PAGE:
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- Chris Glenn
A long time Japanophile, Chris Glenn first came to Japan in 1985 as a Rotary Exchange Student. On his return to Australia in 1986, he commenced working as a radio DJ. In 1992 he returned to Japan, where he remained working in radio, TV and as a newspaper columnist and writer.
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Samurai Capture of Pyongyang
Toyotomi Hideyoshi’s forces captured Pyongyang on this day, July 20, 1592.
During the Fist Korean Invasion, (1592-1596) the city of Pyongyang fell easily to the combined
samurai forces of Konishi Yukinaga and Kuroda Nagamasa. Nine battalions of Japanese invaders
had swept across the Korean Peninsula, with the intent of conquering both Korea and China.
Working his way northward, Konishi Yukinaga leading the First battalion attacked and captured
Pyongsan, Sohung, Pungsan, Hwangju and Chunghwa, advancing as far as the Taedong River
that bordered Pyongyang city. Kuroda Nagamasa’s Third Battalion had caught up with Konishi
at Chunghwa, and together they made a force of 30,000 samurai. 10,000 Korean troops defended
the city. To prevent the Japanese from crossing the river and entering the city, the Korean forces
either hid or destroyed any vessels that could have been commandeered.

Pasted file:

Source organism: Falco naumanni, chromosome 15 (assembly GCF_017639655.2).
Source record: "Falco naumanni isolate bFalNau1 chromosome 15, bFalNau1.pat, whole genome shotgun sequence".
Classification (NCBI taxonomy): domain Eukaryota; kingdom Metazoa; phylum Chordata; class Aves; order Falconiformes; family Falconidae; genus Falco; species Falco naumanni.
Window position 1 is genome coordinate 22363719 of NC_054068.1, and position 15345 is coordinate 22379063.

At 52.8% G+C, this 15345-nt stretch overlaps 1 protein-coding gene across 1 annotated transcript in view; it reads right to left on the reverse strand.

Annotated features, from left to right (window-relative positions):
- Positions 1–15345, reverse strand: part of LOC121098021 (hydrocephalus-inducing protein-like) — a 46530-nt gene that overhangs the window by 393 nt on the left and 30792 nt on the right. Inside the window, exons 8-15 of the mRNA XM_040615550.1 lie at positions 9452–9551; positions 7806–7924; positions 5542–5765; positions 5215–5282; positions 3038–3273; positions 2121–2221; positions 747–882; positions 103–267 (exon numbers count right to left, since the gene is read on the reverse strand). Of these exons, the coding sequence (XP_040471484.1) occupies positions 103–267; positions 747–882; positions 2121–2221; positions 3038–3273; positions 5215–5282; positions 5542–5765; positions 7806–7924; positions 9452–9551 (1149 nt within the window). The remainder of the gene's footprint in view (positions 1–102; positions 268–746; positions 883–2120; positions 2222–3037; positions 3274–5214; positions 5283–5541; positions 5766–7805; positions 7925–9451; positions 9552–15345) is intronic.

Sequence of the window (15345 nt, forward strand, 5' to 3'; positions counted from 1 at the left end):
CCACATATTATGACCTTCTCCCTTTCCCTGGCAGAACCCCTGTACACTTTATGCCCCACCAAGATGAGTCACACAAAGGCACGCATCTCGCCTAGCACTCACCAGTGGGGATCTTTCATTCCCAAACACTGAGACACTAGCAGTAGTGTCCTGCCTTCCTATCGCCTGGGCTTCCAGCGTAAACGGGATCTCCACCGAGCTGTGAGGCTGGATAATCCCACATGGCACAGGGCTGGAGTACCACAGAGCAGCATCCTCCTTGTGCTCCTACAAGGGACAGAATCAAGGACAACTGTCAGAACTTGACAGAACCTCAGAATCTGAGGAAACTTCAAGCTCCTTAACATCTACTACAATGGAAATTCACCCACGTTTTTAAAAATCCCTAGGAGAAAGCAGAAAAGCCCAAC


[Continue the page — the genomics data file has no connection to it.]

On the night of June 18th, the Korean forces crossed the river and attacked the Japanese camp.
The surprise attack simply alerted the other nearby samurai contingents, which soon came to the
aid of the Konishi forces, by attacking the rear of the Korean troops, destroying them as they
crossed the river. Instead of chasing them back to Pyongyang, the samurai simply held back and
watched and observed the retreating Koreans fording the shallower parts of the river.
The following day, the samurai troops used the same routes across the river. This put fear into
the Korean defenders, who abandoned the city in droves, allowing the Japanese invaders under
Konishi Yukinaga and Kuroda Nagamasa to enter and claim a near deserted Pyongyang on
July 20, 1592.
The city yielded 100,000 tons of military supplies and provisions.
Although the Japanese were able to rapidly occupy much of the Korean land, reinforcements
from China’s Ming Dynasty and the disruption of Japanese supply fleets along the south and
western coasts of Korea eventually forced the Japanese invaders to withdraw to the southern
regions. The second invasion would be launched in 1597, and all troops would be withdrawn
a year later upon the death of Toyotomi Hideyoshi.
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